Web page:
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Vancouver mayor’s drug plan provides the wrong fix

Vancouver Sun, February 15, 2007

 
Any serious attempt by our civic leaders to tackle Vancouver’s major drug problem deserves at least a round of applause. But the logic behind Vancouver Mayor Sam Sullivan’s recent foray into the murky field of drug policy appears to be deeply flawed.
 
Sullivan argues that drug users don’t respond to treatments requiring them to give up drugs. As a result, they continue to be involved in crime to get money for their fix. His solution? Provide 700 crystal meth and cocaine addicts with free, substitute drugs.
 
Twenty-five years ago, the mayor’s idea might have had some traction. It was in the early 1980s that the concept of “harm reduction” first took root.
 
Addictions workers feared a plague of HIV/AIDS spread by intravenous drug users into the general population. They began to think it was better to cater to the addicts’ health needs (by offering free needles, for example) than to try to get them to quit using drugs. And, over the years, “harm reduction” became a rigid ideology embedded in drug policy, not just in Canada, but throughout the West.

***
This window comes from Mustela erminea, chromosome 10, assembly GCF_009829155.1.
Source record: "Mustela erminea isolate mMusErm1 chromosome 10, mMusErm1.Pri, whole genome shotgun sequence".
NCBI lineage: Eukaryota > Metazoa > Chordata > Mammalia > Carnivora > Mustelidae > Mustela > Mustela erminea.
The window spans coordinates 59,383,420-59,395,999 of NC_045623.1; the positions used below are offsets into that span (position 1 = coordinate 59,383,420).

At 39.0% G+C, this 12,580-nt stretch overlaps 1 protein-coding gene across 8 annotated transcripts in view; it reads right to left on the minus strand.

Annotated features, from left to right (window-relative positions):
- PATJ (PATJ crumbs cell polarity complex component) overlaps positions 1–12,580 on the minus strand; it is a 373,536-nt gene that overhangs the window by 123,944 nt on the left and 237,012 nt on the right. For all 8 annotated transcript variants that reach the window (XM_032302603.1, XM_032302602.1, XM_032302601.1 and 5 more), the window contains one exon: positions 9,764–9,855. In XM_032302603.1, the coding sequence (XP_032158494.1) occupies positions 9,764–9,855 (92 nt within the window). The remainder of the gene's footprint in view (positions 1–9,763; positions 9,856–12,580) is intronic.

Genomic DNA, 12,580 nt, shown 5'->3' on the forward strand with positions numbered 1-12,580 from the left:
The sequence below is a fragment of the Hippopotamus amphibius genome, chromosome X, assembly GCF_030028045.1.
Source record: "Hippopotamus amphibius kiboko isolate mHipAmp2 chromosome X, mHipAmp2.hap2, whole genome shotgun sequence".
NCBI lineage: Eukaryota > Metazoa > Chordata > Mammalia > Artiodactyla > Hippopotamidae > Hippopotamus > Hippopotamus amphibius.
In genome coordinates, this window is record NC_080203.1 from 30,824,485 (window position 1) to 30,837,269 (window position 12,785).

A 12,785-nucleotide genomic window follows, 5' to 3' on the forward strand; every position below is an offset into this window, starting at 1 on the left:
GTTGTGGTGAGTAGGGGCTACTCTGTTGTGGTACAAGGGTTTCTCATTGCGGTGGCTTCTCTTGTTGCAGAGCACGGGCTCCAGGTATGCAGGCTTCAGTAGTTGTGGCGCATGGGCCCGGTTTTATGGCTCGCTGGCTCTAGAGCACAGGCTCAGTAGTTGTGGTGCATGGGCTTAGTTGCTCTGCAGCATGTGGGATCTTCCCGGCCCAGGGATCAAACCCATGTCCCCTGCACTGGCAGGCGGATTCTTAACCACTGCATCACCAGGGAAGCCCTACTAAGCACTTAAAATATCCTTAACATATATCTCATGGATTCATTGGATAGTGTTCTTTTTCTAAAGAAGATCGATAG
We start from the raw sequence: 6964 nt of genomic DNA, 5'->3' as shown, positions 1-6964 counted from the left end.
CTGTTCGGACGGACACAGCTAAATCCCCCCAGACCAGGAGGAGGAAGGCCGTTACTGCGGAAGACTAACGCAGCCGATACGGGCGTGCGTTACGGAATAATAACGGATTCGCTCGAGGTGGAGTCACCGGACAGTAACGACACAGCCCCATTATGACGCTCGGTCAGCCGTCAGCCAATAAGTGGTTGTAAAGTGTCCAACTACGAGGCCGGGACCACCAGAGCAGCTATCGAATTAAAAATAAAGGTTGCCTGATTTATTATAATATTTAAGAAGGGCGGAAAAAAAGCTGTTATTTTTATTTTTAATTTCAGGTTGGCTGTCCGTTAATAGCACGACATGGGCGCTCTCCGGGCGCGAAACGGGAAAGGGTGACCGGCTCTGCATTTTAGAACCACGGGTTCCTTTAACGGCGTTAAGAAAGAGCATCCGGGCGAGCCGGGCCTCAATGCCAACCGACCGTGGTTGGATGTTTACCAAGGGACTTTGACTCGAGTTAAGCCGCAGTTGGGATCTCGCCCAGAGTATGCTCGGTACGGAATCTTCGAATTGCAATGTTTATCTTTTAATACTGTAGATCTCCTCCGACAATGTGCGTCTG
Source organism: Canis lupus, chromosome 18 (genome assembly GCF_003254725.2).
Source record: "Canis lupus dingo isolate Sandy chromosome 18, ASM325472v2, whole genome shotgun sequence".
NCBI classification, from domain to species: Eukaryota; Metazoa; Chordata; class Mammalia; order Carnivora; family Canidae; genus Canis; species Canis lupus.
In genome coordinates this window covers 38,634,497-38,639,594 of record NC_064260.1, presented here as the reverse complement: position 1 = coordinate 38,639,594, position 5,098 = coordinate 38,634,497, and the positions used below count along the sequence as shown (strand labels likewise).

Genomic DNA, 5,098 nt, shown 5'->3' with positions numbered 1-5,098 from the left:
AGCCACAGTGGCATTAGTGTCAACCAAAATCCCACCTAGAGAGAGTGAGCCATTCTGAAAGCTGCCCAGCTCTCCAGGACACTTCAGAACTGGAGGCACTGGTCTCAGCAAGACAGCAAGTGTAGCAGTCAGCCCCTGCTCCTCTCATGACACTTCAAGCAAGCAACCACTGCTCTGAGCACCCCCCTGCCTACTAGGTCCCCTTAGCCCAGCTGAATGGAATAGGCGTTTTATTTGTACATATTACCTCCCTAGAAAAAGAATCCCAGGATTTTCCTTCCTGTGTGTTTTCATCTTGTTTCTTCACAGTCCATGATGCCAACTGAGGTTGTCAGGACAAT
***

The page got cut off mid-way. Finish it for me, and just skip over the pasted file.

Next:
Its most recent incarnation is Vancouver’s Insite clinic, where addicts receive clean needles and medical assistance to inject their illegal drugs.
 
Supporters of the clinic are adamant that it has been a success. They are upset that neither the federal government nor the RCMP show any enthusiasm for continuing the experiment.
 
But there are those within the addictions community who question the continuing emphasis on harm reduction. They believe it is time to reassert prevention as the primary goal.
 
As professor Neil McKeganey, director of the Centre for Drug Misuse Research at the University of Glasgow, has pointed out, it was never quite clear how harm-reduction strategies were going to achieve “the almost magical aims of both facilitating drug users’ continued drug use . . . and encouraging drug users in becoming drug-free.”
 
That paradox is at the core of Canada’s inability to develop a coherent policy on drugs.
 
Harm reduction may be a panacea for existing addicts, but it does nothing to prevent the appearance of new generations of users. It may even do the opposite. Certainly, we have a duty to offer long-term treatment to addicts who want to quit.
 
And we should concentrate our efforts on warning people, especially young people, about the perils of drugs that are all too readily available.
 
Instead of offering a free fix to the fallen, Sullivan should be finding ways to safeguard the innocent. What do you think? Leave a brief comment, name and town at: 604-605-2029, fax: 604-605-2099 or e-mail: provletters@png.canwest.com